Within the Zumbro Valley Audubon Society, Sandy has served as a board member and as the organization’s president.
She has used her creative skills to design and maintain the organization’s website and Facebook page. She leads field
trips and assists with monthly bird walks at Quarry Hill. Sandy also organizes the Nature Art Show at Quarry Hill Nature
Center, donating a portion of the event’s proceeds back to the Nature Center.
Nominated by Kendra Ryan and Anna Richey
Heidi Kass and Kelly Rae Kirkpatrick have a passion for helping people grow their own food. In the spring of 2018, they initiated a collaborative effort with staff and volunteers from the Rochester Public Library (RPL), UMN Extension, Rochester Garden and Flower Club, and the History Center of Olmsted County to create the Rochester Seed library. The concept was simple. Residents with a library card could "check out" up to 10 packets of seeds per year. The volunteers spent the rest of 2018 planning and interacting with the community to figure out what types of seeds were in high demand.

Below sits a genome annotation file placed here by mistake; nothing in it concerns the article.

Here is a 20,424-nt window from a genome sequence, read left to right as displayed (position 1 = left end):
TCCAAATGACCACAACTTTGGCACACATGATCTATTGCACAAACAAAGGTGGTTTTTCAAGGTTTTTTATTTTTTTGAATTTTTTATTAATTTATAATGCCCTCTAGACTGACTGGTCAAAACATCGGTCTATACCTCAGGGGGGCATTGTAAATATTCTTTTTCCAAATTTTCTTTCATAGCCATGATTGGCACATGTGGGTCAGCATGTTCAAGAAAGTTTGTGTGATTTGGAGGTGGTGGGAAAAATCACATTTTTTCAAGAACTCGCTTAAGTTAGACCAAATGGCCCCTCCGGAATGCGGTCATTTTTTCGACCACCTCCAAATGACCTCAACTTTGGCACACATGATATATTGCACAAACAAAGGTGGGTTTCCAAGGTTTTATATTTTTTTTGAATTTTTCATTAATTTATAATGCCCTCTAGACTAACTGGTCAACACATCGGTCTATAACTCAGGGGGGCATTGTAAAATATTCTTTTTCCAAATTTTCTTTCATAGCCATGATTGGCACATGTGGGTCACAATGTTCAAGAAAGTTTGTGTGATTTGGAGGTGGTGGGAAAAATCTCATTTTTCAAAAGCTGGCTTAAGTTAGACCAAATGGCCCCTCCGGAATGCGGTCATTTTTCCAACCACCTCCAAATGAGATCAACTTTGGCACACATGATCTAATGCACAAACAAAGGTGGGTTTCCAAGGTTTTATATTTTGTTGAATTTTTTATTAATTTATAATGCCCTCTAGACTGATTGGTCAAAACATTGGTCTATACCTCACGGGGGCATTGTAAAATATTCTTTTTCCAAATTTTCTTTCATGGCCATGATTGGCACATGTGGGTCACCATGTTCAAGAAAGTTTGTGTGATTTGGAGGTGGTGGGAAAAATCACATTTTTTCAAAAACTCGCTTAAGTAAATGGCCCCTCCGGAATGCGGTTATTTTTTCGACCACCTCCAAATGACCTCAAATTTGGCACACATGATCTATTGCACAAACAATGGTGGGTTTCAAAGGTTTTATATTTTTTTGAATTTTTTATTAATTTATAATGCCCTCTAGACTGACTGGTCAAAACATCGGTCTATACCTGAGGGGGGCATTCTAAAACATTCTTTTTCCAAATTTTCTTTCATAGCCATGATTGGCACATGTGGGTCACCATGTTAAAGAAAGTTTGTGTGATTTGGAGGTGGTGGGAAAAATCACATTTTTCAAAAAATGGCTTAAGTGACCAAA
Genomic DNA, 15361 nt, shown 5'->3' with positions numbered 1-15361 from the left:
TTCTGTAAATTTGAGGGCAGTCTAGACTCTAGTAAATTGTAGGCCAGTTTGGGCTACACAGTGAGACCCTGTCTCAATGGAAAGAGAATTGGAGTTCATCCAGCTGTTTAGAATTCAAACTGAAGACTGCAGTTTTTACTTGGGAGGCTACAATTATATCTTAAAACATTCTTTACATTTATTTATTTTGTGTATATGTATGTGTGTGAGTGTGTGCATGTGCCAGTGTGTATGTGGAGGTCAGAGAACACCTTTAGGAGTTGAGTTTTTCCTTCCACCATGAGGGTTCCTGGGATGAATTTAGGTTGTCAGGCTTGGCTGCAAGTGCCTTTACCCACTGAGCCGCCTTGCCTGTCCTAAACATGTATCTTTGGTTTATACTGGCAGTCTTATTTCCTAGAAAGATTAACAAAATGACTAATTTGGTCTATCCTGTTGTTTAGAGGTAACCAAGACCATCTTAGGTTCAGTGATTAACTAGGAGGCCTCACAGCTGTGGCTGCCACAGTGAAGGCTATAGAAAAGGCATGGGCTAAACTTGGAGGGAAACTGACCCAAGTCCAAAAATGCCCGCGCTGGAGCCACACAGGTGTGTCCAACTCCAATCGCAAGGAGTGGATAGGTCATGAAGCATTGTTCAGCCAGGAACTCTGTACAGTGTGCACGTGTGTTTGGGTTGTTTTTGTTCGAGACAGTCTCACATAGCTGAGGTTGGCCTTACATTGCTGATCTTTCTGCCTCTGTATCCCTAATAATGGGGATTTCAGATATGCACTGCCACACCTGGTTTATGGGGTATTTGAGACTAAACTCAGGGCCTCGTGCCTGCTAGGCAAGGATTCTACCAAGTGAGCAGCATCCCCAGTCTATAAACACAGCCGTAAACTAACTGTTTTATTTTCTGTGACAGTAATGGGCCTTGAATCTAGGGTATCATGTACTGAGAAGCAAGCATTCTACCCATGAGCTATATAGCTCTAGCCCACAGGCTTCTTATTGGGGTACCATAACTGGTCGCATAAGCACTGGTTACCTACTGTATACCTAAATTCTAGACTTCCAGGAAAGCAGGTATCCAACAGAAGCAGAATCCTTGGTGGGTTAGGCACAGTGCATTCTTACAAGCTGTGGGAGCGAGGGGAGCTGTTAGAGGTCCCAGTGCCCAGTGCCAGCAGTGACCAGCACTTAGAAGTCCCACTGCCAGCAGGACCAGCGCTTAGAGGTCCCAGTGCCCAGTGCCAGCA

By mid-February 2019, the group had packaged over 6,500 seed packets—with 44 varieties to choose from. A large seed donation came later, bringing the total packets closer to 8,500. RPL was a crucial partner, serving as the fiscal host and obtaining grants that were used to buy seeds and promote the program. RPL also serves as the physical location for the Seed Library which officially opened on March 2, 2019. Throughout the spring and summer, nearly 700 unique card-holders checked out seeds. Over 400 community members also participated in seed-related programs. The Seed Library is preparing for another year of distribution in 2020.
Nominated by Angela Gupta and Jean Rynda
The natural landscape of Assisi Heights provides a peaceful haven in the middle of an ever-growing city. Deer, wild
turkey, and numerous other animal species can be spotted on the property to the south and west of the Motherhouse,
in an area known as the “Green Space.” Thanks to a proclamation of Conservation Easement this past July, much of this
land along with the Motherhouse, Chapel, and Wilson House will be preserved in its current condition—72 acres total.
This decision by the Sisters of Saint Francis is representative of a shared mission to strive for justice and reverence for all
Members of the Environmental Team at Assisi Heights have collaborated with the Conservation Corps of Minnesota and
Iowa, as well as the Friends of Indian Heights Volunteers to clear invasive buckthorn and garlic mustard from the
property. The Sisters also utilize solar energy, maintain a large kitchen garden, raise bees, and have made energy-saving
enhancements to their building.